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COMMENT: Raising the cost of lies, across continents

The jacaranda trees that spread along Buenos Aires’s broad boulevards are in bloom, lilac-shaded blossoms covering the branches and scattering the pavements. Unlike most other visitors to the city this month, the sight reminded me of tree-lined streets thousands of kilometres away in Johannesburg, South Africa.

I was in Buenos Aires to participate in LatAm Chequea, the first-ever gathering of journalists from across Latin America to talk fact-checking, and the sort of work we do at Africa Check.

Fact-checking developed as a major new force in journalism in the United States in 2004 with the creation of the website www.factcheck.org, followed a few years later by www.politifact.com. In 2009 it spread to Latin America when a small group of friends in Argentina – none of them journalists by training – got together and agreed to found the continent’s first fact-checking website www.chequeado.com.

“Our goal,” one of the founders, Julio Aranovich, told me over a late-night dinner during the conference, “was to improve public debate in our country by raising the political cost of telling lies. We don’t say we will stop the politicians telling lies. But we will and do make it harder. We raise the cost of the lie and the value of telling the truth”.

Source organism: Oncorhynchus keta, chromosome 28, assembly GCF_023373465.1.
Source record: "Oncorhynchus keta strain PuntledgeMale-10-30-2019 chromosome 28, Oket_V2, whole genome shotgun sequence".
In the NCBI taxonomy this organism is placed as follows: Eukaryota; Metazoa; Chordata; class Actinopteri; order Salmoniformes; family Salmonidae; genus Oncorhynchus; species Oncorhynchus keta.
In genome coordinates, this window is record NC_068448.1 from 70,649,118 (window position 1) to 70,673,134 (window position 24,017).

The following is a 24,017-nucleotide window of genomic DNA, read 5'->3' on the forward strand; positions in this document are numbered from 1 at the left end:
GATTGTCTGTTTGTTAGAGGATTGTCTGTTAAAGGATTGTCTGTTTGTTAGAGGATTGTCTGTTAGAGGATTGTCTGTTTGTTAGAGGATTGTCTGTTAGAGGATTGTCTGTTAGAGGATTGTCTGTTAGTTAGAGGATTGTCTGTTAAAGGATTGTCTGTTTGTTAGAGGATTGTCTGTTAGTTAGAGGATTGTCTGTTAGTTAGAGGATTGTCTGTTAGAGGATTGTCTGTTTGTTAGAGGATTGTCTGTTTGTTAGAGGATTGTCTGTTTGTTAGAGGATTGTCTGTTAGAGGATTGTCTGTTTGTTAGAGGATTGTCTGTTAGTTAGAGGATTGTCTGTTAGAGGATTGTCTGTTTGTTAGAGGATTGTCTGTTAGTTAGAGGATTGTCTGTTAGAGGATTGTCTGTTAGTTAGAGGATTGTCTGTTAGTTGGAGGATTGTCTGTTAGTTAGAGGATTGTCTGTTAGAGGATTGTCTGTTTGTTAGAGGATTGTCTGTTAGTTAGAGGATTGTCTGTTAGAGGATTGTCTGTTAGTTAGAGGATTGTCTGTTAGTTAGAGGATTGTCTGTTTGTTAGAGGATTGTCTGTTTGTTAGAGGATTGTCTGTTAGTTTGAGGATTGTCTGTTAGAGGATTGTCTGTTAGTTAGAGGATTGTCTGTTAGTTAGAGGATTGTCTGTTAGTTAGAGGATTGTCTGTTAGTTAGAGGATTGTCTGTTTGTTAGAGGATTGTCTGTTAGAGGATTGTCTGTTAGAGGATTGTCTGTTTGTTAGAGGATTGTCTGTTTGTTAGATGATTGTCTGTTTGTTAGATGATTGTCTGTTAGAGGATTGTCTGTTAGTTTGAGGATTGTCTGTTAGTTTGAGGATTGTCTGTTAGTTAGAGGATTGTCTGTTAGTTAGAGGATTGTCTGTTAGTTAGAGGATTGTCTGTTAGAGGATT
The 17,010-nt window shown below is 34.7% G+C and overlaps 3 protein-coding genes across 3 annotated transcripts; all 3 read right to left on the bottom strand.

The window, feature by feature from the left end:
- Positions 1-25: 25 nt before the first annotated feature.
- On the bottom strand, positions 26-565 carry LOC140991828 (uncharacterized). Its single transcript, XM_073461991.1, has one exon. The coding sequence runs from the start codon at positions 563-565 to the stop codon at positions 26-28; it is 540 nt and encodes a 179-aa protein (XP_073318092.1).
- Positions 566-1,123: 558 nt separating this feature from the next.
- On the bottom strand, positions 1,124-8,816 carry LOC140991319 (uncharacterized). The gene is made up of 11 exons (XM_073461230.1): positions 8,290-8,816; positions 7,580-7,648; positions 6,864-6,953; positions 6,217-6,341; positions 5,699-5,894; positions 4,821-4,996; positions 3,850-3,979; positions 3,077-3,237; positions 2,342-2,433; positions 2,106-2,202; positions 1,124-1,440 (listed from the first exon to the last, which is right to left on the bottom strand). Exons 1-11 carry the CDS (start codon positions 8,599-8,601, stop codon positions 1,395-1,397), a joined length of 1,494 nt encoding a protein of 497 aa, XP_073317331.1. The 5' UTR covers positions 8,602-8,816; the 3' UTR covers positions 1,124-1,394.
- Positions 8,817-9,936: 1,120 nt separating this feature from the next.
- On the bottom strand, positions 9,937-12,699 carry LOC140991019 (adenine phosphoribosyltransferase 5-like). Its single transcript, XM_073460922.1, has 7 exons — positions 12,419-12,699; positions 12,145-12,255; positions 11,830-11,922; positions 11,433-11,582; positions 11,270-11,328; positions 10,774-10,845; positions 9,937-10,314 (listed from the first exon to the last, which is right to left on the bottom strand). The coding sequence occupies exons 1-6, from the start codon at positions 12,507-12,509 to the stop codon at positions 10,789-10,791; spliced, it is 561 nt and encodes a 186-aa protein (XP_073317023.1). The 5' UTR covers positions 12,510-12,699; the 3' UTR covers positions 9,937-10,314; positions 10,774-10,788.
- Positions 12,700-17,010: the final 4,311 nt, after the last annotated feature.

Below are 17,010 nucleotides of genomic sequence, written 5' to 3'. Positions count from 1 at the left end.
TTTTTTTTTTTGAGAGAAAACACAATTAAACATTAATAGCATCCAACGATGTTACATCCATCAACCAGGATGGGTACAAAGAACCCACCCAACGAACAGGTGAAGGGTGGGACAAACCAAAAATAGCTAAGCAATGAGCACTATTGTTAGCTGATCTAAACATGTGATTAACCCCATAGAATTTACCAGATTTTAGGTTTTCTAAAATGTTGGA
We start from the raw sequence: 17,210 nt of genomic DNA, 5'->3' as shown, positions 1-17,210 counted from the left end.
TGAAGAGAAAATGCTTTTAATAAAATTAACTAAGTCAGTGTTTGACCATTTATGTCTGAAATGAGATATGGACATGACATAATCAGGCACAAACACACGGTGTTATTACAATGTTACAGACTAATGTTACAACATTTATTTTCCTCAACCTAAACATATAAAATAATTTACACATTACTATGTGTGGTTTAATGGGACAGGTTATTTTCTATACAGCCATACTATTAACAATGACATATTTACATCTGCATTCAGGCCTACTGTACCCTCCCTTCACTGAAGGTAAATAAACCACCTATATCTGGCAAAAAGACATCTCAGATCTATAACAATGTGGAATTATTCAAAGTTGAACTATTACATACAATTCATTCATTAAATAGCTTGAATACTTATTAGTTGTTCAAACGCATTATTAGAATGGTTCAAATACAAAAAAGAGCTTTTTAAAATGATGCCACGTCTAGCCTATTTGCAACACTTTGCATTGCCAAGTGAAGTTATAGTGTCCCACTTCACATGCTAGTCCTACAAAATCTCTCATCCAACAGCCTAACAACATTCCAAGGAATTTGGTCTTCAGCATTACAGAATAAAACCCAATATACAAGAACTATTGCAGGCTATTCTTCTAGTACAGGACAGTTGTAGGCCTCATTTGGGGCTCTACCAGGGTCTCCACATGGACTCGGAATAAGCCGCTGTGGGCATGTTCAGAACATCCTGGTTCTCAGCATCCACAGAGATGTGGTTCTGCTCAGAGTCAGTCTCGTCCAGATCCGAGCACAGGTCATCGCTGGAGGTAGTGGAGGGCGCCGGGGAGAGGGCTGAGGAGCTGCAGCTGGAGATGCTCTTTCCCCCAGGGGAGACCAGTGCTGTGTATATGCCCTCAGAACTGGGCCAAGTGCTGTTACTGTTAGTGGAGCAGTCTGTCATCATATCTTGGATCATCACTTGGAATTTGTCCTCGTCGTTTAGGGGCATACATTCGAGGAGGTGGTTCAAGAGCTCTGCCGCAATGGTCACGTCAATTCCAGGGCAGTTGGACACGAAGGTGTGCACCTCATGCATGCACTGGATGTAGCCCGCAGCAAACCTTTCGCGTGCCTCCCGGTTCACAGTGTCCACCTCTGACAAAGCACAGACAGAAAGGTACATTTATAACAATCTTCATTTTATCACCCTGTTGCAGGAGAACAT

Claims about crime, companies in common


Driving into the city from the airport, passing along back-roads far from the glamorous boulevards, it was easy for me to see in graffiti scrawled on shop fronts and city walls why fact-checking has taken off as it has in Argentina and much of Latin America.

The comments daubed everywhere along the route are evidence of a deep lack of trust both in politicians to tell the truth and in traditional media to report it. Fact-checking is a response to this.

So what sort of claims do the Chequeado team investigate? Are they the same as, or different from, those that Africa Check explores?

I asked Olivia Sohr, who has been with Chequeado since it was launched five years ago.

Claims about crime are one, she said. In a debate on crime in May, for example, Argentine senate majority leader Miguel Angel Pichetto claimed that foreigners accounted for a fifth of the jailed population. Remarks in any country that link foreigners and crime can, of course, be exploited by some to inflame social tensions so it is always important to know if they are true.

Chequeado investigated and found that, taking account only of the population of federal prisons, in which foreigners are overrepresented, Pichetto was not far off the mark. But across the prison population as a whole, foreigners represent just 6% of the total. It therefore gave the claim a rating of “ENGAÑOSO” – or “misleading”.

Claims about crime are, of course, a frequent topic of debate in South Africa, and so for Africa Check.

Another area we have in common is the investigation of questionable claims made by the heads of major companies.

In August this year, Mariano Recalde, the head of the famously opaque state-run airline Aerolíneas Argentinas, claimed that the company, long accused of being opaque in its financial dealings, had put all its financial records on its website.

Chequeado investigated and found that the records were there, though hard to find, and had not been properly audited. It declared the claim “EXAGERADO” or “exaggerated”.

Government backlash made work harder